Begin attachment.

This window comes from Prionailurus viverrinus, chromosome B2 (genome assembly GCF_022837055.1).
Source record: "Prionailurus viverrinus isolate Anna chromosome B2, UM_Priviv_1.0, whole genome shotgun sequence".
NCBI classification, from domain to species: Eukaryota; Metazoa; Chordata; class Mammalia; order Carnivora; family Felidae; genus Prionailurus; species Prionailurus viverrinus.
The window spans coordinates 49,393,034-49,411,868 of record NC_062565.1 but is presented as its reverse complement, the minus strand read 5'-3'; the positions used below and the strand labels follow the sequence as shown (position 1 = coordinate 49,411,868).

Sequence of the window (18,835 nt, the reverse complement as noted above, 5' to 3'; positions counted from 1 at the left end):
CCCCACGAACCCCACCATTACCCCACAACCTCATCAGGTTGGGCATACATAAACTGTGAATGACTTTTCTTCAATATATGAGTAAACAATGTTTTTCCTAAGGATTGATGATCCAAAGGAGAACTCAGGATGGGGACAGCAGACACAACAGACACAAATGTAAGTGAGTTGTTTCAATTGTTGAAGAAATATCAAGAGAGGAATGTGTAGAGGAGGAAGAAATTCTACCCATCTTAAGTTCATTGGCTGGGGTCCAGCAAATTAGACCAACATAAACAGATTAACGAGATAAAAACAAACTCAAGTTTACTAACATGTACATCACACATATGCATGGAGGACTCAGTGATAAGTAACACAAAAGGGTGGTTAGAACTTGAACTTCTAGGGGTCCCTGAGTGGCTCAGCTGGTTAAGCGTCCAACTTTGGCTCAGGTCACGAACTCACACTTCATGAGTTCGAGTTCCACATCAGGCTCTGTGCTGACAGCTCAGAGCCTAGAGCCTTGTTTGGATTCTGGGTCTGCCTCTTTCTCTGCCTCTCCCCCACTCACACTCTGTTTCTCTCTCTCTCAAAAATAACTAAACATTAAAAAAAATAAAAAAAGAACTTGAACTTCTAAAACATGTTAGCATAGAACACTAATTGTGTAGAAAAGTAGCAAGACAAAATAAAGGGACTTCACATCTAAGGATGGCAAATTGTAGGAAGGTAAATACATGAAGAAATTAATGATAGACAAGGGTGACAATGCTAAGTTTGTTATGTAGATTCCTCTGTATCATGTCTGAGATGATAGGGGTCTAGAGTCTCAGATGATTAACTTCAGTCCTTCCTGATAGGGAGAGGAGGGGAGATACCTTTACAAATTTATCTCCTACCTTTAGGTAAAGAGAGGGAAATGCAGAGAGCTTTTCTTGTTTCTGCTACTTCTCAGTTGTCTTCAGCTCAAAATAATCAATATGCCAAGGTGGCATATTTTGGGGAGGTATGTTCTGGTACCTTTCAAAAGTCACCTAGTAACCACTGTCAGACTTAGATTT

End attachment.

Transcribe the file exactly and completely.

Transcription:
This window comes from Prionailurus viverrinus, chromosome B2 (genome assembly GCF_022837055.1).
Source record: "Prionailurus viverrinus isolate Anna chromosome B2, UM_Priviv_1.0, whole genome shotgun sequence".
NCBI classification, from domain to species: Eukaryota; Metazoa; Chordata; class Mammalia; order Carnivora; family Felidae; genus Prionailurus; species Prionailurus viverrinus.
The window spans coordinates 49,393,034-49,411,868 of record NC_062565.1 but is presented as its reverse complement, the minus strand read 5'-3'; the positions used below and the strand labels follow the sequence as shown (position 1 = coordinate 49,411,868).

Sequence of the window (18,835 nt, the reverse complement as noted above, 5' to 3'; positions counted from 1 at the left end):
CCCCACGAACCCCACCATTACCCCACAACCTCATCAGGTTGGGCATACATAAACTGTGAATGACTTTTCTTCAATATATGAGTAAACAATGTTTTTCCTAAGGATTGATGATCCAAAGGAGAACTCAGGATGGGGACAGCAGACACAACAGACACAAATGTAAGTGAGTTGTTTCAATTGTTGAAGAAATATCAAGAGAGGAATGTGTAGAGGAGGAAGAAATTCTACCCATCTTAAGTTCATTGGCTGGGGTCCAGCAAATTAGACCAACATAAACAGATTAACGAGATAAAAACAAACTCAAGTTTACTAACATGTACATCACACATATGCATGGAGGACTCAGTGATAAGTAACACAAAAGGGTGGTTAGAACTTGAACTTCTAGGGGTCCCTGAGTGGCTCAGCTGGTTAAGCGTCCAACTTTGGCTCAGGTCACGAACTCACACTTCATGAGTTCGAGTTCCACATCAGGCTCTGTGCTGACAGCTCAGAGCCTAGAGCCTTGTTTGGATTCTGGGTCTGCCTCTTTCTCTGCCTCTCCCCCACTCACACTCTGTTTCTCTCTCTCTCAAAAATAACTAAACATTAAAAAAAATAAAAAAAGAACTTGAACTTCTAAAACATGTTAGCATAGAACACTAATTGTGTAGAAAAGTAGCAAGACAAAATAAAGGGACTTCACATCTAAGGATGGCAAATTGTAGGAAGGTAAATACATGAAGAAATTAATGATAGACAAGGGTGACAATGCTAAGTTTGTTATGTAGATTCCTCTGTATCATGTCTGAGATGATAGGGGTCTAGAGTCTCAGATGATTAACTTCAGTCCTTCCTGATAGGGAGAGGAGGGGAGATACCTTTACAAATTTATCTCCTACCTTTAGGTAAAGAGAGGGAAATGCAGAGAGCTTTTCTTGTTTCTGCTACTTCTCAGTTGTCTTCAGCTCAAAATAATCAATATGCCAAGGTGGCATATTTTGGGGAGGTATGTTCTGGTACCTTTCAAAAGTCACCTAGTAACCACTGTCAGACTTAGATTT